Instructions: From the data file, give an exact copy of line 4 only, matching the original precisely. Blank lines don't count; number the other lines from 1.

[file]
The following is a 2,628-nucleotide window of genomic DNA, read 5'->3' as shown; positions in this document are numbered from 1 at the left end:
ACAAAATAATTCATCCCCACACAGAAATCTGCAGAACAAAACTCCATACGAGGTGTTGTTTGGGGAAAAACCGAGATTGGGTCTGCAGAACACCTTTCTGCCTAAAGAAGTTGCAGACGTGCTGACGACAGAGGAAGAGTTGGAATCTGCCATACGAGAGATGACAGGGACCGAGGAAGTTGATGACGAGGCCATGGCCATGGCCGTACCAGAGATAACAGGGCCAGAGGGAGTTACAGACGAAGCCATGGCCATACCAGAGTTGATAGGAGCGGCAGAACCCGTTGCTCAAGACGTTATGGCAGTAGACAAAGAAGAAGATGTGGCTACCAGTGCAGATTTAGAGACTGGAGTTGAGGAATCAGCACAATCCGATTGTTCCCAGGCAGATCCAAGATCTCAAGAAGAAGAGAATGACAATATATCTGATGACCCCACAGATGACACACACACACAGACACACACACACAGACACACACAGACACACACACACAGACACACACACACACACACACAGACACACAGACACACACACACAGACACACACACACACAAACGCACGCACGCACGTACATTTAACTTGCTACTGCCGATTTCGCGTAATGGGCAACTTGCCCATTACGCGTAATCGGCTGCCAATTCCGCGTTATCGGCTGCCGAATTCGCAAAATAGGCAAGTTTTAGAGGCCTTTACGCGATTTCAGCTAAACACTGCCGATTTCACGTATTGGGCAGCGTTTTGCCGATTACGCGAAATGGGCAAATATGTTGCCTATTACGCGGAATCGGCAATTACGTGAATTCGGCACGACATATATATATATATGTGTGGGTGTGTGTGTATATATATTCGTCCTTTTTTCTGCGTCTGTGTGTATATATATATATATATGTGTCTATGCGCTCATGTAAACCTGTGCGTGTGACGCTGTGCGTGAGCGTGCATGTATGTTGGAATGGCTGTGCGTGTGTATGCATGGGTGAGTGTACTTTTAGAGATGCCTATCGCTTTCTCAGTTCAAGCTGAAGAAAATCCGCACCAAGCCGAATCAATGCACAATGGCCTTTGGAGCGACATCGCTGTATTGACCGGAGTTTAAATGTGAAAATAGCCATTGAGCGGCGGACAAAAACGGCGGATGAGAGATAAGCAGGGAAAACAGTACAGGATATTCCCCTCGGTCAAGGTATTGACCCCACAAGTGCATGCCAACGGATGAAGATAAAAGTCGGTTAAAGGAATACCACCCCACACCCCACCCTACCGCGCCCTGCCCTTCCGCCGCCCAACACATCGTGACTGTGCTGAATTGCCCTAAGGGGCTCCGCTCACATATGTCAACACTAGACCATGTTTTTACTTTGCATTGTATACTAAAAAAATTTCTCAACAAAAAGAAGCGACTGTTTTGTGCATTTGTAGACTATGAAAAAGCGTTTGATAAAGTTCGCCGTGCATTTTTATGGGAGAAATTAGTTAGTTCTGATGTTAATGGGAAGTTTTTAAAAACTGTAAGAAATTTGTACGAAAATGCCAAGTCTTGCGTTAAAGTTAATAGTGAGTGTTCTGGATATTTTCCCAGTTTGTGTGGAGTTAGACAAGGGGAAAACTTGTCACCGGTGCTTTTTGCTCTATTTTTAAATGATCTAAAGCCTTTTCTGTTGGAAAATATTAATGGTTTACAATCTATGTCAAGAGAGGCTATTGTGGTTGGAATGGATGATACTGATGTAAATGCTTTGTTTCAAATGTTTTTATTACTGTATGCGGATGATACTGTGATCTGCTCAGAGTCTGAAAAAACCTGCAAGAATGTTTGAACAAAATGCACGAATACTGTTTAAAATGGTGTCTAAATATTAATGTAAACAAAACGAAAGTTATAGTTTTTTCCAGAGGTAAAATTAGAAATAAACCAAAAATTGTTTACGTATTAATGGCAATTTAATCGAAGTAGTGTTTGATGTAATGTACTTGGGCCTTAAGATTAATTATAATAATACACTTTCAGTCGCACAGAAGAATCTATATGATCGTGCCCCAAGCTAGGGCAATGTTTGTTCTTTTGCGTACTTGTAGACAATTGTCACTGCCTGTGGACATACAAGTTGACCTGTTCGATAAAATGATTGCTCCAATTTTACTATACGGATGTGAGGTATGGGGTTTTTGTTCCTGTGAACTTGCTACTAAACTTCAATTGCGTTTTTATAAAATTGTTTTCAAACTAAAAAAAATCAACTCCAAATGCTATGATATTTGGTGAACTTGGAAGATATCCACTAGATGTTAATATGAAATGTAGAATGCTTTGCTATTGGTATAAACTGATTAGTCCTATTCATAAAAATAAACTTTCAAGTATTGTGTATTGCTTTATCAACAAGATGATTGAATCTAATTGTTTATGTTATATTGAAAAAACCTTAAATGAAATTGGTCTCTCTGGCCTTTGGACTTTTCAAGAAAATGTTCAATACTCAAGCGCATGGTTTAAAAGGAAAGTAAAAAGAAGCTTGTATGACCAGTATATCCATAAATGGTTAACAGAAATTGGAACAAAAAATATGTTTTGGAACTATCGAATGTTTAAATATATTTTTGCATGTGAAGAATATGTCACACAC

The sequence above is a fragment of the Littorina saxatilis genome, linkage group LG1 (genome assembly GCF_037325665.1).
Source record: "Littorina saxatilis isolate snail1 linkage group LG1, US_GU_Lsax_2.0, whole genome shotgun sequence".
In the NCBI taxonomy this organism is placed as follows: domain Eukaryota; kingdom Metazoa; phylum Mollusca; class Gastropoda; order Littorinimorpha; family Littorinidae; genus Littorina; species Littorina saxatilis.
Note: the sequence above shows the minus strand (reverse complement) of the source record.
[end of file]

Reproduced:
Source record: "Littorina saxatilis isolate snail1 linkage group LG1, US_GU_Lsax_2.0, whole genome shotgun sequence".